Your fight is our fight, and we look forward to welcoming you into our union family. Whether we’re mainlining caffeine in Santa Monica, clearing tables in Chicago or mining coal in West Virginia, we deserve to collect nothing less than the full value of our work.

Liz Shuler is secretary-treasurer of the 12.5 million-member AFL-CIO, the US’ largest federation of labour unions.


Comments

    A nice speech, but they need people to join en-mass and for the US to have less shitty labour laws before they'll actually accomplish anything.

      Ah yes but to accomplish that, to actually get to a position where they're big enough to influence government policy (something conservative governments around the world have for years being trying to convince us is a terrible thing, with varying degrees of success depending on who you ask of for an opinion on unions) they have to start off small. I'm just glad to see they're actually reacting to all these horror stories over the last few years as opposed to simply giving up and saying "shit's fucked and it ain't gonna change" like we've seen happen far too often.

        It's not just conservatives that are anti-union.

        Youll find a lot of the more liberal companies especially in silicon valley are quite anti-union. I mean the owner of BuzzFeed was anti-union for his workers.

          True dat, business just plays politics and generally hates unions.

          It's amazing how many people are liberal until it starts hurting their outrageous profit margins.

          Don't listen to CEOs who wear cool kid clothes and send cars into space. They are out to squeeze money from you. At any cost to you.

          Join your union.

      But labour laws aren't the American way, remember?
      Capitalism is all about the greed and the few.

        You can be capitalist and not run your workforce into the ground.
        You can be socialist and work people to death.

          You can wear the badge, but capitalism requires growth without limit as a fundamental philosophy. It requires you to take as much as you can get and then find a way to take more.

          Anyone who claims to be a capitalist has an agenda of finding more profit at any cost.

    Usually I'm all for unions. Best thing to happen in my industry. We'd be screwed without it.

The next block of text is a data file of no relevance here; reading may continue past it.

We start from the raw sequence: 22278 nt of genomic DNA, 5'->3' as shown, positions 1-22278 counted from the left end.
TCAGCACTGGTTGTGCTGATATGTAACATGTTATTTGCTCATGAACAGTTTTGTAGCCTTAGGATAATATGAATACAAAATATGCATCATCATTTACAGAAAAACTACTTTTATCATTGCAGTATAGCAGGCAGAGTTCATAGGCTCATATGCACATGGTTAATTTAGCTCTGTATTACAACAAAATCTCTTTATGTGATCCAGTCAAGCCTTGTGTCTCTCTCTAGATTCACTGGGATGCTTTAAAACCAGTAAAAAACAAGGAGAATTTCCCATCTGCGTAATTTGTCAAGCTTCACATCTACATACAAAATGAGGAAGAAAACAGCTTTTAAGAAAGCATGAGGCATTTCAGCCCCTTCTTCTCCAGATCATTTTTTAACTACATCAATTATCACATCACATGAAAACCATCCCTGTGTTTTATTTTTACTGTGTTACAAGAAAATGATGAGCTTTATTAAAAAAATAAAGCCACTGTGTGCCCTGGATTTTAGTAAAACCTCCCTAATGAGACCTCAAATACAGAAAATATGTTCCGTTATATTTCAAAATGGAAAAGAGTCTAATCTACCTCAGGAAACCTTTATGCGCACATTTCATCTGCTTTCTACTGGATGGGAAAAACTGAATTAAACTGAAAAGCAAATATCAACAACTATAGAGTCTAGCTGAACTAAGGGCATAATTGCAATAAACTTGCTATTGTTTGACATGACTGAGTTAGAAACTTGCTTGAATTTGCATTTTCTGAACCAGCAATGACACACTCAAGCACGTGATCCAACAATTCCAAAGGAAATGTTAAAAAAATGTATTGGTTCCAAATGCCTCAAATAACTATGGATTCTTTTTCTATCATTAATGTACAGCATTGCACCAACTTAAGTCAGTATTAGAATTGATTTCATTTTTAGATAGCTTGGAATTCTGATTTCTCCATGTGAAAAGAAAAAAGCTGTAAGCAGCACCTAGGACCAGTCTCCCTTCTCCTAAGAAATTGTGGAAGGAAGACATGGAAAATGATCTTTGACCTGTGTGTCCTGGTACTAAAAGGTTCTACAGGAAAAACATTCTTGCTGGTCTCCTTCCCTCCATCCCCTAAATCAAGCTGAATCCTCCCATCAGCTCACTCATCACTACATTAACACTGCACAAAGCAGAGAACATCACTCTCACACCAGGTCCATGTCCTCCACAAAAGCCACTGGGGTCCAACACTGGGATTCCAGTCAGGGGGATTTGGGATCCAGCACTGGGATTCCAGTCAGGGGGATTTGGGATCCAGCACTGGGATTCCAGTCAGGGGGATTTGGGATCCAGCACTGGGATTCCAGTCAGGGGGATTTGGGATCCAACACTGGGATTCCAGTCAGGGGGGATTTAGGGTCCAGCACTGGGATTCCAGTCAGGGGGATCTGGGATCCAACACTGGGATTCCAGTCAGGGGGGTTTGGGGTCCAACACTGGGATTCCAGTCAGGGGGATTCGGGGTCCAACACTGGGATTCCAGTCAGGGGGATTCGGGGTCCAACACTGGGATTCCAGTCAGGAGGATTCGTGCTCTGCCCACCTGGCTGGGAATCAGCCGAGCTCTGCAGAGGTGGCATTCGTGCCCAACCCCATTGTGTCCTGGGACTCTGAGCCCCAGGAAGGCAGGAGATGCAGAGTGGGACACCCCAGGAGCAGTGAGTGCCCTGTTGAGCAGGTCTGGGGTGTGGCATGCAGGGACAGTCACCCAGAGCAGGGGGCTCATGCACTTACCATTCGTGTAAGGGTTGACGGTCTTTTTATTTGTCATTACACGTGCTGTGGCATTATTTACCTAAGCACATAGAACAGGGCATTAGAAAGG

But man there's some weird fine print in what they've proposed with diversity quotas when they should be focusing on workers rights.

      Unless you are white, male, young and able bodied, it may be that "diversity quotas" or, more properly, better and fairer hiring practices are the cornerstone of your rights as a worker.

      The early days of organised labour had to concentrate on making working conditions less dangerous for the existing workforce, and ensuring things like an 8 hour work day, sick leave and so forth. We've now come far enough in a lot of industries, in Australia at least, that we can start to look at some of the larger structural problems in the current and potential work force, like casualisation and covert discrimination (like not hiring young women who might later need maternity leave, or mysteriously making them redundant when they ask for it ... ). This is not a bad thing.

        Silicon Valley is already one of the most diverse industry's bar the particular role of programming which is already changing without diversity programs.
        Are you telling me you walk into an interview as a black man, and you finish the interview programming challenge 2 minutes quicker than a white guy, and also you have a more full and competent project demo's for show, you wouldn't get hired? I really don't think so.
        Here is everyone (not just white guys) who are doing unpaid overtime, having 4 hours sleep, losing weekends and getting axed at the end of the game development cycle and bullying and harassment issues that get handled internally so fucking poorly... I think there's bigger issues at hand for a union to concentrate on.